We moved on to Narrung free RV camp near the vehicular ferry across The Narrows between Lake Albert & Lake Alexandrina for three nights. Malcolm Point on the opposite side to the campground is famous for having Australia’s only inland lighthouse. The power lines across the narrows had around 60 Whiskered Tern perched on them while the trees around the camping area had many Elegant Parrots feeding in them as well as Black-eared Cuckoo, Mistletoebird & Striated Pardalote . In the surrounding wetlands we saw Red-kneed Dotterel, Clamorous Reed-warbler, Golden-headed Cisticola, Swamp Harrier, Whistling Kite & Black-shouldered Kite.

    Cheers Keith & Judy

    Click image for larger version. 

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    .Our land abounds in Nature's gifts. Of beauty rich and rare.


    Life list total (seen by both of us) = 439 Latest addition Little Bronze-cuckoo 12-7-17 Byfield NP QLD.

  2. The following user says thank you to Keith & Judy Humphreys for their reply:

    Aravindhan Padmanabhan (19-03-2017)

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    Great read Keith.

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    Keith & Judy Humphreys (19-03-2017)

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    Thoroughly wonderful read, Keith and Judy! Sounds like you had the time of your lives

    While I would have loved to shoot snakes, spotting a brown would have had me on the edge the whole time! LOL

    Anyway, the photographs suit the narrative really well - another thought would be to intersperse the text with the photographs - hey, might be a good idea for your very own coffee table book!!!

    Congrats on ticking another bird off your list - the elegant parrot looks lovely!

    Thank you for sharing

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    Keith & Judy Humphreys (19-03-2017)

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    You two are making me jealous! I wanna go; I wanna go!!

    John

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    Keith & Judy Humphreys (19-03-2017)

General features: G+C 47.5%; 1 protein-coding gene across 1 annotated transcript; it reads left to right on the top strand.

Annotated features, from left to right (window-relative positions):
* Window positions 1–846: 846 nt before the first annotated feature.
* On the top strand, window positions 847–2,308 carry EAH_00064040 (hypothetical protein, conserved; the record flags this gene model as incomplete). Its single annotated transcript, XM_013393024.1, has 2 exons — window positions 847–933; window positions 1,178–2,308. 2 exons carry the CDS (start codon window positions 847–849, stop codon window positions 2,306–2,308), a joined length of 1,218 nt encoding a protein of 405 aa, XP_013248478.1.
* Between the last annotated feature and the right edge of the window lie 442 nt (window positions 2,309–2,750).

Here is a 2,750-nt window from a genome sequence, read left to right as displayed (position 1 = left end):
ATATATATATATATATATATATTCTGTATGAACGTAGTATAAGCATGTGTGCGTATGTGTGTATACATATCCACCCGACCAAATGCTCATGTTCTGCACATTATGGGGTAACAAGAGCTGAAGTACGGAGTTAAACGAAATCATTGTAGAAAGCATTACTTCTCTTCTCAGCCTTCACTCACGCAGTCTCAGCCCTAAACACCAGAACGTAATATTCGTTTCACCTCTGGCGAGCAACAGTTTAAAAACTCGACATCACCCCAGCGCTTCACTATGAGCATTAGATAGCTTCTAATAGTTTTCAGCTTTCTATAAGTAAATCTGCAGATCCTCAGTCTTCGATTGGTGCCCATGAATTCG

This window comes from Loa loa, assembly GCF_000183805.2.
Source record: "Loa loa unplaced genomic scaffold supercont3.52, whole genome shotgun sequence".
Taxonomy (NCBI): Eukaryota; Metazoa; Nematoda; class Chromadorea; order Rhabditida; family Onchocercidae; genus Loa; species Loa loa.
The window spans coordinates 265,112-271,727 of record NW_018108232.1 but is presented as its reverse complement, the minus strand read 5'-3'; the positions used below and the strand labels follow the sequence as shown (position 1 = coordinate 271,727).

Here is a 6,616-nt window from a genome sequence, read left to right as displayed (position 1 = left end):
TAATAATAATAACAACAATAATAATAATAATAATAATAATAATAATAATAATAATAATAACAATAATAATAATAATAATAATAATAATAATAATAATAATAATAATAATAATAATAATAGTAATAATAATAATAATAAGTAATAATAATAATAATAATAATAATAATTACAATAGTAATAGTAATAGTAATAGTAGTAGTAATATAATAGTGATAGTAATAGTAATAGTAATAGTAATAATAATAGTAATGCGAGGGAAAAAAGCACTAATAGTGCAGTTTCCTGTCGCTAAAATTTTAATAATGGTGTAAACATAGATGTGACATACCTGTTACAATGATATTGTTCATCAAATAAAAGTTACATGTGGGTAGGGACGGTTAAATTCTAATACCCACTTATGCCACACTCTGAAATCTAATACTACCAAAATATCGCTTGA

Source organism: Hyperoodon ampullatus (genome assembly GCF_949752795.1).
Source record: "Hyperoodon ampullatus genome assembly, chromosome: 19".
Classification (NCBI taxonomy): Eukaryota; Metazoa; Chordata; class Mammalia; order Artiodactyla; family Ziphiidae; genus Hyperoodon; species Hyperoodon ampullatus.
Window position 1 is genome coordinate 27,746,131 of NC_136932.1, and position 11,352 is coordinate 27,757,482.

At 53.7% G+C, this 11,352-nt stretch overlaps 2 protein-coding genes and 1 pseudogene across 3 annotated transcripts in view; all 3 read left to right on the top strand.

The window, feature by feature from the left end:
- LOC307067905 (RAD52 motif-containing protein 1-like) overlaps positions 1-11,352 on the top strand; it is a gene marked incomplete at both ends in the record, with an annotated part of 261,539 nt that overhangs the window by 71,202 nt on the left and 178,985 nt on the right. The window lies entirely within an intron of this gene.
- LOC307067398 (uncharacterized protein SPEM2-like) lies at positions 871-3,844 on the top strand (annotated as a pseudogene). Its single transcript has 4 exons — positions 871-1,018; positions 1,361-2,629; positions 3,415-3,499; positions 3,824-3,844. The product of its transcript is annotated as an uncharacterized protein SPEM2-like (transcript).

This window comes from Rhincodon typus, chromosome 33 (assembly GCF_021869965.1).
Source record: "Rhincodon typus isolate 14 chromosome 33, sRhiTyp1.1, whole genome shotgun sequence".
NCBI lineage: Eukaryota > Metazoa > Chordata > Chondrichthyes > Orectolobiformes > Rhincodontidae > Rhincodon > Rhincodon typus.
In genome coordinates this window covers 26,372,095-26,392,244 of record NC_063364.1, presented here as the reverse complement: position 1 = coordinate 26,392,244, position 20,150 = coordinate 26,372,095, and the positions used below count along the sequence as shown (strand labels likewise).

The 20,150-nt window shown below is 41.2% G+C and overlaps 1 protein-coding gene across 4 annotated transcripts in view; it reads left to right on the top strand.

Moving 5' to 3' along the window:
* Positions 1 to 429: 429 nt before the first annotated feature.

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    Great report Keith and Judy. Thanks for the tips and reports; much appreciated. Wilson

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    Keith & Judy Humphreys (20-03-2017)

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    Great write up and photos from my neck of the woods. Very enjoyable read.

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    Keith & Judy Humphreys (21-03-2017)

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    Another great read - an area I'd love to spend some time in

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    Keith & Judy Humphreys (10-04-2017)

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    Fantastic guys! Hoping to visit that area one day!
    Cheers, Dave

    www.davidstowe.com.au WORKSHOPS

    Aus Life List IOC= 684 - Grey Honeyeater
    "So God created every winged bird according to its kind. And God saw that it was good." Genesis 1:21


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    You two must know Australia better than most. Magic read. I'll get down there one day.
    Don't take life too seriously, it never ends well.
    Bird species photographed in Australia: 329 Latest: Red-necked Avocet. Kianawah Road Wetlands. Hemmant. Qld. 04/June/2017.

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    Keith & Judy Humphreys (11-06-2017)

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    As always, a very entertaining and enjoyable read. Love the Malleefowl image!
    Cheers, John Daniels.

    Bird species in Aust. photographed since Oct. 2011: 491 Latest: Little Stint. Stockyard Point. Vic 26/6/2017

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    Keith & Judy Humphreys (20-06-2017)